The topology of the energy crisis will likely evolve over the next 3 months from a full ‘fossil fuel’ crisis to a more specific Electricity and Gas heating crisis. Global oil markets are gradually rebalancing leading to a softening in petrol and diesel prices, although high refinery margins and low global diesel inventories will see petrol prices reduce quicker than diesel.
While prices for liquid fuels, including kerosene for home heating will remain near record highs they will not be subject to the same surges in price that is expected in electricity and gas over the next 6 months.
A typical home has annual needs for 3 modes of energy namely, Transport (15,000 units or kWhs) Heating (12,000 units), and Electricity (4000 units).
While Transport and Heating requirements dominate in terms of energy, electricity will dominate in terms of cost this year, reflecting the remarkable price increases we are all seeing.
Reductions in general household electricity use are harder to achieve than in transport (where recreational trips can be avoided) or in heating (where individual rooms can be heated or thermostats lowered).
Irish homes have seen a gradual but steady reduction in electricity use over the past 10 years despite having more devices and appliances because EU Energy Efficiency regulations mean these devices need less electricity. For example, a modern smart TV will use approx. €65 of electricity a year and just €5 a year when on standby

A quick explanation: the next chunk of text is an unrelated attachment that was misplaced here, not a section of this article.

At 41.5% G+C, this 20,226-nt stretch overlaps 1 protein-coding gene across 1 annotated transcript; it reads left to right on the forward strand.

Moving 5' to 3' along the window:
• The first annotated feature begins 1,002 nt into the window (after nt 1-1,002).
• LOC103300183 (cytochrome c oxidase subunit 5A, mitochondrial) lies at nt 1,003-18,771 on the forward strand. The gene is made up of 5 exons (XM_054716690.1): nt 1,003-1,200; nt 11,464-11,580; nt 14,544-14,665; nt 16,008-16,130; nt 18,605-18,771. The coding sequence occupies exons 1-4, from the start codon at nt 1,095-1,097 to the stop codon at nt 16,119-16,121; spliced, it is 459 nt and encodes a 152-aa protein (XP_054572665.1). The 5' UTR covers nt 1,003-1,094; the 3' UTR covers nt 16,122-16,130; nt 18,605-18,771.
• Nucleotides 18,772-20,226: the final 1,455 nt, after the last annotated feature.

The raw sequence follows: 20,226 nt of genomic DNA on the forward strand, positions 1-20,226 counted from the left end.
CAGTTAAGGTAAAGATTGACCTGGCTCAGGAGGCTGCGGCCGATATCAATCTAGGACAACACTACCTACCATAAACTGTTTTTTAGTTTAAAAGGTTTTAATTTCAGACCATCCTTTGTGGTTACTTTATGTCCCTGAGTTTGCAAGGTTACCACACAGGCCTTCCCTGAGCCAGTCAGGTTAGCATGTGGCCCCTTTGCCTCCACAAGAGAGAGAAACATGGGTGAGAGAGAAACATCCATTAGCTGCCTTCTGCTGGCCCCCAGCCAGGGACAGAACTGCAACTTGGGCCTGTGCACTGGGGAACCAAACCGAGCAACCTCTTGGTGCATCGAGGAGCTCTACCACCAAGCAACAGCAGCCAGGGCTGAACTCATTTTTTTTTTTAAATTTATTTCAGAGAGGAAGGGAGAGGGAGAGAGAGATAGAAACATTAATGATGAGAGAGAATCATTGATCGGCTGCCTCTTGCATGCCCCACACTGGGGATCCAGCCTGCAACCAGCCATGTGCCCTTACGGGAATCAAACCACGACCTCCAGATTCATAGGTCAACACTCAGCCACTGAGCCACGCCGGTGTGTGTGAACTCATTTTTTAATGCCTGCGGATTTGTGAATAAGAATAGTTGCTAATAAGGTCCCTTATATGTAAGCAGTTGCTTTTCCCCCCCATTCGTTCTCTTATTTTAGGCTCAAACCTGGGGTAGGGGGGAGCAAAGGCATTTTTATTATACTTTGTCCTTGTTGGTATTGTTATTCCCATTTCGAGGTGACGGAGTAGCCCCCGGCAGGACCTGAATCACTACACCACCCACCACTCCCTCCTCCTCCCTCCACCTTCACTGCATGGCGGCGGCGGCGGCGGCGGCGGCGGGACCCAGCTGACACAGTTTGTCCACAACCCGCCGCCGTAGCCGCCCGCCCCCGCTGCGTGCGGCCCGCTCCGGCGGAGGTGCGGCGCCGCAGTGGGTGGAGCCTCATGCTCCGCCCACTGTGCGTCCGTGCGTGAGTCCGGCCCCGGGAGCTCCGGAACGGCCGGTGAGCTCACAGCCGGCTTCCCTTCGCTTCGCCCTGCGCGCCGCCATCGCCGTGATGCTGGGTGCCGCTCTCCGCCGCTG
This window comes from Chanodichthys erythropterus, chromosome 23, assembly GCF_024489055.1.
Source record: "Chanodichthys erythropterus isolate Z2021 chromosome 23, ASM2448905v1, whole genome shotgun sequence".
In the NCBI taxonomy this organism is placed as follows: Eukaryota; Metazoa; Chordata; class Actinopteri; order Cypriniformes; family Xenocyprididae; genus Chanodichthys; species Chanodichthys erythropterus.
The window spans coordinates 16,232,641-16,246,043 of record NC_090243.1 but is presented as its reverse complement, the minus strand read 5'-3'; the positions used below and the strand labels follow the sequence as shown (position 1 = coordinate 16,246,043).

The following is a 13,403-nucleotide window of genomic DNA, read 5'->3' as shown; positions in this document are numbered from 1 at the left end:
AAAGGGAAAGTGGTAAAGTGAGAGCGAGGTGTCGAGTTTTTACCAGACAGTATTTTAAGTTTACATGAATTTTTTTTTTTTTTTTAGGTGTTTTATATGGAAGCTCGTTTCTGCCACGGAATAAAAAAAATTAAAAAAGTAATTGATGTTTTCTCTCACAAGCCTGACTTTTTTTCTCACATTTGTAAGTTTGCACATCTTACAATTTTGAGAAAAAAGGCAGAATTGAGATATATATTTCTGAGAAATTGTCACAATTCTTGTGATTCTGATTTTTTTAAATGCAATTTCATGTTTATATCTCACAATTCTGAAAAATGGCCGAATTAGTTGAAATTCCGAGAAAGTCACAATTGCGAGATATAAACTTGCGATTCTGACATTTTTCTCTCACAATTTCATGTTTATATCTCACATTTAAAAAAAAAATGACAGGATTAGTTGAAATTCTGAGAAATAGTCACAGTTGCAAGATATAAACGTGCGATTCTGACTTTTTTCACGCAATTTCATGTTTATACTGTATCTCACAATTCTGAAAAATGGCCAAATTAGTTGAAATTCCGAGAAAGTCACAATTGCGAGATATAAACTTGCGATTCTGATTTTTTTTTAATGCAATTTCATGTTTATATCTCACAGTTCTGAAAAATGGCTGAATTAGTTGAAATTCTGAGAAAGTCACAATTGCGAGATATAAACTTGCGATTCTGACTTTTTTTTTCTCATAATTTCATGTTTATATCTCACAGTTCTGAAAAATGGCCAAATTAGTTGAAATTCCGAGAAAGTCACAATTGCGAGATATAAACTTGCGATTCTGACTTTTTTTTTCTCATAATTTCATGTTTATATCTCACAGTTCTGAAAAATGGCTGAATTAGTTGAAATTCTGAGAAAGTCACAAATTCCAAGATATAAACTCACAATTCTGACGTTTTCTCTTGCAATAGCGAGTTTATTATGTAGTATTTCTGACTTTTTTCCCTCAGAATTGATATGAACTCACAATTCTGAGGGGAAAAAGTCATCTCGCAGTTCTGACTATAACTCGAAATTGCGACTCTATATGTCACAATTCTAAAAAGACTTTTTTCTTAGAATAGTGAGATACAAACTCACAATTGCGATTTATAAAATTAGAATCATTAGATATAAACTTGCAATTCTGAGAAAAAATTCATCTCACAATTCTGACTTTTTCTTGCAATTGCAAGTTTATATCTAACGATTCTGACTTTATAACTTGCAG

From a public policy perspective, it is important to focus information campaigns on impactful daily practices that use the most electricity such as electric showers, clothes washing, water heating etc rather than targeting habit-forming practices such as turning off lights and unplugging appliances that have a lower impact and are less likely to endure.
It is also important to distinguish between discretionary uses of electricity (for example shorter showers, lower temperature clothes washing) rather than essential uses (cooking, lighting) of electricity so households can prioritize and simplify their electricity use in a rational way.
Telling families to reduce electricity use is unlikely to be successful but showing them how has a higher chance of delivering some impact.
Blog by Dr Paul Deane.
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